Alternatives To Layoffs
Many economic statistics are showing that sovereign debt troubles in Europe are slowing overall global economic growth. In many states throughout the U.S., unemployment levels have started ticking back upward. Without relief in the near future, companies struggling to grow sales and profits may again turn to layoffs to help keep owners and shareholders happy. Below are five worthwhile alternatives to consider, as opposed to having to send employees packing.

Offer Retirement Packages
Large companies with the pocket books to offer payout packages for older workers close to retirement age can be a smart alternative to traditional layoffs. Certain employees jump at the chance to receive a package, which can be used for retirement or simply socked away while the individual seeks another job. These packages can be less contentious and personal than layoffs, and this can help retain younger workers that have many more years of productivity to contribute to a company.

Allow for Employee Attrition
A similar and straightforward strategy can be to simply not replace employees that have either left or retired. This strategy might be too slow during a severe downturn, but again can be less confrontational and free up the corporate payroll. A mix of retirement packages, not replacing lost workers and a reliance on temporary workers, which is covered below, might be the ideal mix. For a patient firm with the time to reduce workers slowly, this strategy can be among the best alternatives to layoffs.

Rely on Temps and Contractors
Since the credit crisis, a number of firms have hired temporary workers from staffing agencies or contract workers. Keeping a certain amount of workers more at arm's length can make it easier to make cutbacks with less strings attached, should it be needed down the road. Ideally, these temporary staff members would be offered more permanent employment with the related health and retirement benefits. In a downturn, the ability to quickly reduce staff can help a firm retain more tenured full-time employees.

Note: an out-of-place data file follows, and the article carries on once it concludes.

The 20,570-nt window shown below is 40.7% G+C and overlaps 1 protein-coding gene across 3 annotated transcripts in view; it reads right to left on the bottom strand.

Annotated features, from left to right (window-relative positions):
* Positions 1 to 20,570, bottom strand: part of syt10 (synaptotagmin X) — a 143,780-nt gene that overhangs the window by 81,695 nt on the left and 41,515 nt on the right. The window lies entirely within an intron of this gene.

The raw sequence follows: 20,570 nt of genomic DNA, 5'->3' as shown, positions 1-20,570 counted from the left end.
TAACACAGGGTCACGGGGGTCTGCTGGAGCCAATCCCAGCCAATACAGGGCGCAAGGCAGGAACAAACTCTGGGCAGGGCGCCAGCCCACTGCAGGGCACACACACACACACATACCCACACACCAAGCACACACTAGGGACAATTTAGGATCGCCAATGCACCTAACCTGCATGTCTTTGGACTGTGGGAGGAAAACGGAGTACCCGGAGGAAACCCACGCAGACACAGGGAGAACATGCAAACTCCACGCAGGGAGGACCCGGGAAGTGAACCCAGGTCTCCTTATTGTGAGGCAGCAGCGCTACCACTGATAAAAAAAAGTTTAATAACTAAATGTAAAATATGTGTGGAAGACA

Shorter Work Weeks
France tried to limit its work week to 35 hours roughly a decade ago, but abandoned the practice back in 2008 after it failed to pan out. However, it could make sense on a temporary basis to help a firm make it through a rough patch or short-term hit to its sales or finances. The credit crisis nearly ruined many firms that rely on credit to fund payroll and pay suppliers. In these examples, a temporary reduction in hours, or adding an extra week or two of unpaid vacation, can make a difference between survival and ruin when the economy heads south.

Cut Executive Pay and Perks
It's difficult to believe that upper management teams who implement corporate pay packages and related perks would have the stomach to cut their own compensation. However, millions of dollars could be saved during a downturn, and it can take cutting hundreds of lower-level workers to make up the difference. Ideally, pain in a time of strain will be shared by everyone in the corporate organizational chart. Cutting back C-suite can help make a quick and significant impact in saving profits.

The Bottom Line
During economic upswings, companies are usually concerned with how fast they can add new employees. Unfortunately, the economy has yet to fully recover from the credit crisis. Indications are that the global economy will see another slowdown before reaching the next full upswing in the business cycle. In this environment, it pays to be conservative. However, relying on traditional layoffs may not be the best strategy that a company can implement.

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